Infants and Toddlers (0-2): Time is perceived mostly through repetition of actions and routines
Pre-schoolers (3-4): Progressively understand the time concepts of “before” and “after”
Kindergarteners (5-6): Begin to understand that some events occur weekly, monthly and yearly
The concept and perception of time is very abstract for young children. It’s a notion that builds up slowly and progressively, by experiencing it.
Studies show that even infants develop a sense of time through predictive patterns like sleeping and feeding. Babies and young toddlers’ understanding of time develops through routines. They expect milk, bath and snuggle before bedtime. Therefore, the first step you can take as parents to help your children grasp this abstract concept is through consistent daily routines.
Preschoolers’ understanding of time often appears funny to adults. It is common to hear children say something like «Yesterday, I was dressed as a dinosaur for Halloween», while you are already in March, or tell you «Tomorrow for my birthday we will eat cake», when their next candles are still weeks away! In fact, this shows your child is starting to understand the concept of “past” and “future” in relation to the “present”. As a parent, we can simply respond by rephrasing things like: «Yes you had presents a few months back from Santa.» Your kids will understand that concept in the future, maybe in a few months or a year but it’s tomorrow according to them!
Between 5 and 6 years old, children learn that events occur at a specific time each day and week, then progressively each year. This is a great time to introduce the Fly Little Dragon Linear Wall Calendar to help your children develop a deeper understanding of time by recording important events and observing their sequence spatially. Indeed, it allows children to represent time, which is highly abstract through a very concrete medium with a spatial representation. It helps them visualize the present, past and future and see how they relate to one another.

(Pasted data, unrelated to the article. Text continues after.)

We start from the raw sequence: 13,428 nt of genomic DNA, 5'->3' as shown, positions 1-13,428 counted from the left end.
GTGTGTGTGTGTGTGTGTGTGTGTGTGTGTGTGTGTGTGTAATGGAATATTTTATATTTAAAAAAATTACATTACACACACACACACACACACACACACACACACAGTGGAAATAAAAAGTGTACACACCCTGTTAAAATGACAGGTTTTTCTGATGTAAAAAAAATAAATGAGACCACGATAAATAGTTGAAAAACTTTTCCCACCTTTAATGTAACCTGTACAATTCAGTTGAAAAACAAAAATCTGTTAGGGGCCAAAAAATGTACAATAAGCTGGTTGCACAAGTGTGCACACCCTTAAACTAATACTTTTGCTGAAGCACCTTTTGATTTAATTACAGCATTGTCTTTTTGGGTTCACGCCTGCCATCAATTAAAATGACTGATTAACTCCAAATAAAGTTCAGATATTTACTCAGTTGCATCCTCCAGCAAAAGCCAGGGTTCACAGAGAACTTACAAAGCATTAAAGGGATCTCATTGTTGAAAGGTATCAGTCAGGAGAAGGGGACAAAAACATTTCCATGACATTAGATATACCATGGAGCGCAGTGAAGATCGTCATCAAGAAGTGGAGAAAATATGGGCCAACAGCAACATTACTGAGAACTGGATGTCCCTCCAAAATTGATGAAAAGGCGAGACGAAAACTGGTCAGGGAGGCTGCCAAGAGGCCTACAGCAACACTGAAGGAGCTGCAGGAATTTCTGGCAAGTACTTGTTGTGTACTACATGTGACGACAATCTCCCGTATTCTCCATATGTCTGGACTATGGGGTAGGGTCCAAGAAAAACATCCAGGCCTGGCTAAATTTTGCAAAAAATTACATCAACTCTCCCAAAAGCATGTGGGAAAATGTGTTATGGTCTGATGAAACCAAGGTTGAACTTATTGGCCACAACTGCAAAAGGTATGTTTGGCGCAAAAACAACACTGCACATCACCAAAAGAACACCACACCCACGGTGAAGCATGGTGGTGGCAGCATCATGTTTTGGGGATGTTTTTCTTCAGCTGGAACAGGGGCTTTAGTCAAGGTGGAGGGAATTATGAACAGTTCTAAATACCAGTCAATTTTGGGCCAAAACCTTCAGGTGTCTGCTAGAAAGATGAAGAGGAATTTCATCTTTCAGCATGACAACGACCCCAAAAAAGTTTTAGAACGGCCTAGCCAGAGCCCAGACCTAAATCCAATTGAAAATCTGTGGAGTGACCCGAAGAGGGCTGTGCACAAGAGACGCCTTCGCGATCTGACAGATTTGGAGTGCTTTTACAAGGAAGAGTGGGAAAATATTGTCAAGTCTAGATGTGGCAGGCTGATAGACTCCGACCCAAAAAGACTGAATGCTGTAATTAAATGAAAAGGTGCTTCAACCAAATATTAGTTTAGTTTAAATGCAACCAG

Additionally, there are two ways to perceive and represent time. Prospective representation is your perception of time as you are living it, in the moment. Retrospective representation is what you remember from it.
Children and adults differ in both of those representations of time. Neuroscientists have shown that children’s prospective perception of time (how fast or slow things seem to be as we live them) actually feels longer to them than adults. This is because their neural transmission is slower than adults since their brains’ connectivity is not fully developed yet. So, if your 5 years-old tells you brushing teeth takes too long, it might actually feel that way to him/her. However, by age 10, there is no longer much difference with adults, so your preteen might be exaggerating sometimes!
As we get older, time seems to be passing by faster, but why? Some research suggests that our perception of time is actively created by our experiences. So while we’re on a new vacation, a week may feel like flying by while we’re experiencing it, but in retrospect, it feels like it lasted longer. Psychologist researcher and writer Claudia Hammond has coined the term “Holiday Paradox”. This phenomenon happens because our brain encodes novel experiences into memory rather than familiar routine ones. So when we look back at our vacation, we have encoded more events and our retrospective feel about that time seems to have lasted longer in hindsight. As we get older, we are exposed to less and less new learnings and environments, which explains why it feels like time is going by faster. So the best way to feel like your life is not getting by so quickly is to engage in new activities, learn new skills and visit new places!
– Droit-Volet, S. (2013). Time Perception in Children: A Neurodevelopmental Approach. Neuropsychologia. 51. 220–234. 10.1016/j.neuropsychologia.2012.09.023.
– Hammond, C. (2013). Harper Perennial. Time Warped: Unlocking the Mysteries of Time Perception
– Kopec, C. D., & Brody, C. D. (2010). Human performance on the temporal bisection task. Brain and cognition, 74(3), 262–272. doi:10.1016/j.bandc.2010.08.006
Mathilde is a Doctor of neurosciences who specialized on the impact of playing educational games on children’s cognition during her research. She also has a strong interest in positive discipline and is a certified educator. She lives in California with her husband and her three children who provide her constant opportunities for learning in the parenting department!